APCO expresses support for PSIC-delay legislation
A bill that would give public-safety organizations an additional two years to spend $1 billion federal grant money dedicated to interoperable communications received support from the Association of Public-Safety Communications Officials (APCO).
As part of the Digital Television Transition and Public Safety Act of 2005, Congress allocated $1 billion — generated from revenues realized from the 700 MHz auction — for the Interoperable Emergency Communications Grant Program (IECGP), which was used to fund the Public Safety Interoperable Communications (PSIC) grant program. Under existing law, the grant money must be spent by Sept. 30, 2010.
However, many projects would have difficulty meeting the 2010 deadline for multiple reasons. In some cases, the grant money was not available for several months as legislatures wrangled over state budget issues. In other situations, issues related to procurement requirements, FCC licensing and compliance with environmental-protection laws have caused delays.
With this in mind, Rep. Anh “Joseph” Cao (R-La.), has proposed H.R. 1819, which would extend the deadline until Sept. 30, 2012.
“APCO International strongly supports H.R. 1819 and will be working to gain co-sponsors and support for its immediate passage,” APCO President Chris Fischer said in a prepared statement. “APCO International further looks forward to introduction and expedited consideration of a Senate companion bill to extend the PSIC grant program for an additional two years.”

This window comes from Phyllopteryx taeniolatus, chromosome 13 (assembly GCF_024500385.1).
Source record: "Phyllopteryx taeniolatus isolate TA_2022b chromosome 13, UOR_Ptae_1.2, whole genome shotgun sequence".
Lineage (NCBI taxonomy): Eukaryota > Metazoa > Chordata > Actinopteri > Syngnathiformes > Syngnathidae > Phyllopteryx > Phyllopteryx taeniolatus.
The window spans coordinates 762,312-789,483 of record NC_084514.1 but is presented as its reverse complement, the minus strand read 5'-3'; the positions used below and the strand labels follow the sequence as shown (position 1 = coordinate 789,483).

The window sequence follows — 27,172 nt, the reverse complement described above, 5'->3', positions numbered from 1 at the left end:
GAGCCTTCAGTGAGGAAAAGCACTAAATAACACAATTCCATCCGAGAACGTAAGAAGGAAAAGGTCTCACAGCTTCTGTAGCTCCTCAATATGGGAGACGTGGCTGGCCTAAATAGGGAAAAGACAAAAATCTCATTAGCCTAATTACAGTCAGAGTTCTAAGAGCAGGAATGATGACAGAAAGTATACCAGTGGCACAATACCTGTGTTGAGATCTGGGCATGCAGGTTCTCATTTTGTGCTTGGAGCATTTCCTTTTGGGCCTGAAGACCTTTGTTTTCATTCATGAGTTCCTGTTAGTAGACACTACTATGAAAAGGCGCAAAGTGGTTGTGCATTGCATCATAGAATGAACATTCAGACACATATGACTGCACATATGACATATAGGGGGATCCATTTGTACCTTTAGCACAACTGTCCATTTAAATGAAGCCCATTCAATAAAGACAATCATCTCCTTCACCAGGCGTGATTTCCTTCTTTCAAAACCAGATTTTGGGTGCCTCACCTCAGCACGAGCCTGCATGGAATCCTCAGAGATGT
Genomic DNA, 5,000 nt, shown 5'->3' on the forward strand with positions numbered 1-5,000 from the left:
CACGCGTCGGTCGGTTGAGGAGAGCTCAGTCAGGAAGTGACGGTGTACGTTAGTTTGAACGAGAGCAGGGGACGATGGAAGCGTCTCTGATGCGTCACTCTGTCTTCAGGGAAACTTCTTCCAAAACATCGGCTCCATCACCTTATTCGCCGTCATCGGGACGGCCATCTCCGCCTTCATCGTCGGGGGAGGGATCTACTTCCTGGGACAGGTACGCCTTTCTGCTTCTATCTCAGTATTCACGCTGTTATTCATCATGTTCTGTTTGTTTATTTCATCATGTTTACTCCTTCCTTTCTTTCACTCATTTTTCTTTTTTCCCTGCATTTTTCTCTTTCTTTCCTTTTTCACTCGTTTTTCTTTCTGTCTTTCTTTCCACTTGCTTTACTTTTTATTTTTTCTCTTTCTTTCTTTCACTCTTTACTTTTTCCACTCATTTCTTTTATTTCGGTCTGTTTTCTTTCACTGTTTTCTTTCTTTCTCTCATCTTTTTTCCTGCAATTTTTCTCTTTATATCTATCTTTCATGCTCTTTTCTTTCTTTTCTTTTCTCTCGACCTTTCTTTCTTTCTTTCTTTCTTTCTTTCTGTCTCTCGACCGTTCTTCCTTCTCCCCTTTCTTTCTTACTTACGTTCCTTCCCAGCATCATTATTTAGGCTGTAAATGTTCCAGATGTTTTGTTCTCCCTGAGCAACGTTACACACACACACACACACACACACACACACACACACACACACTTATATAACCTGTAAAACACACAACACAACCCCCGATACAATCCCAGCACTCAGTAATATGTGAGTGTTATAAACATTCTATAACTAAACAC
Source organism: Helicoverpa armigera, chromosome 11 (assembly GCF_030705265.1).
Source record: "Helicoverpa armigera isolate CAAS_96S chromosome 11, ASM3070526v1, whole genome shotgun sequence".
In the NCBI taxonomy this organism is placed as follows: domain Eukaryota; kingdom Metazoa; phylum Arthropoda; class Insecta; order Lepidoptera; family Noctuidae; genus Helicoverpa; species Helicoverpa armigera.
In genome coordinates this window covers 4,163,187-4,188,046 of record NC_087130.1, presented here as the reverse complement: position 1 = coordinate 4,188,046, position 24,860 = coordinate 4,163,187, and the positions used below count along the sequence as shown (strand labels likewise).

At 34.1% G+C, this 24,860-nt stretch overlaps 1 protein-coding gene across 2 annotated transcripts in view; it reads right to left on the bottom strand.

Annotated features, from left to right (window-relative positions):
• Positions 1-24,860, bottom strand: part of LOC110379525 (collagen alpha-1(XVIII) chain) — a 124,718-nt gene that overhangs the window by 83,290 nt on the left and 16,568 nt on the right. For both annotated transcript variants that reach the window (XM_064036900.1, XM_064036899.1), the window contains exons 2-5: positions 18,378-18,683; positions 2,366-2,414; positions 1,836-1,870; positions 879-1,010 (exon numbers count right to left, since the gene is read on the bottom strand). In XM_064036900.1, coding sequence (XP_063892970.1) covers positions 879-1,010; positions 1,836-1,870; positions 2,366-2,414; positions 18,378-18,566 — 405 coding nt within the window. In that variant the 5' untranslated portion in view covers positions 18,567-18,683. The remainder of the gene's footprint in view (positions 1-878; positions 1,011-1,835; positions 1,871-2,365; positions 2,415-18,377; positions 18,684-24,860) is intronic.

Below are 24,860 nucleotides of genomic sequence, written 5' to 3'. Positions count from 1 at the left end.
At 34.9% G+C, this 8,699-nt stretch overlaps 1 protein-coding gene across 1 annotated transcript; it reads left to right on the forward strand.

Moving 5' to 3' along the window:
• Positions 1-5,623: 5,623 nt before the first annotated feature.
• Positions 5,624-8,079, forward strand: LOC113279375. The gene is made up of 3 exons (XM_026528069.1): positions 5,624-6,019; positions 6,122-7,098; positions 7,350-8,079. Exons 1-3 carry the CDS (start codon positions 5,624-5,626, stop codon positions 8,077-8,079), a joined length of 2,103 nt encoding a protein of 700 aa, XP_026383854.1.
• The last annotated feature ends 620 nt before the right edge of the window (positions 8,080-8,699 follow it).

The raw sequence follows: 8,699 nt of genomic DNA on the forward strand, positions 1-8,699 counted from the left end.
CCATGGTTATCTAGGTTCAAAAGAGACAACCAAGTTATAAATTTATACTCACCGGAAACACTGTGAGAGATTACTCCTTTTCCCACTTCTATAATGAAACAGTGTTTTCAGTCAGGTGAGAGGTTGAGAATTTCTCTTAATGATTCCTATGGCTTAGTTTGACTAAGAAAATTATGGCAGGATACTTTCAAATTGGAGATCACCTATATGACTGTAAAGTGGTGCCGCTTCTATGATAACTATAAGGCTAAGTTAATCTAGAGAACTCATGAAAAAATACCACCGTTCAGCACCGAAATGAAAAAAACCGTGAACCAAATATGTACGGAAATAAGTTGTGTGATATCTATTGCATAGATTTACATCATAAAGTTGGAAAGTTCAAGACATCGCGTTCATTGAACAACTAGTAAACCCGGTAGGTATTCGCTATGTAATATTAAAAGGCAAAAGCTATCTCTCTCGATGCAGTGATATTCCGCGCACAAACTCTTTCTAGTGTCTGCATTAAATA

Yucel Ors, APCO’s director of legislative affairs, said he does not know of any opposition to extending the PSIC deadline but noted that may not be enough to guarantee passage of the bill.
“I don’t see why there should be any opposition to it, but just because there are so many other issues on the table right now, their focus might not be completely on it,” Ors said during an interview with Urgent Communications.
Public safety’s other key issue with the PSIC grants has been the requirement for a 20% match — a commitment that has become increasingly difficult to meet as the economic downturn has left local and state governments with budget shortfalls. Ors said the Cao proposal does not address the matching question, although extending the deadline might allow more time for public-safety entities to find money to meet the match requirements.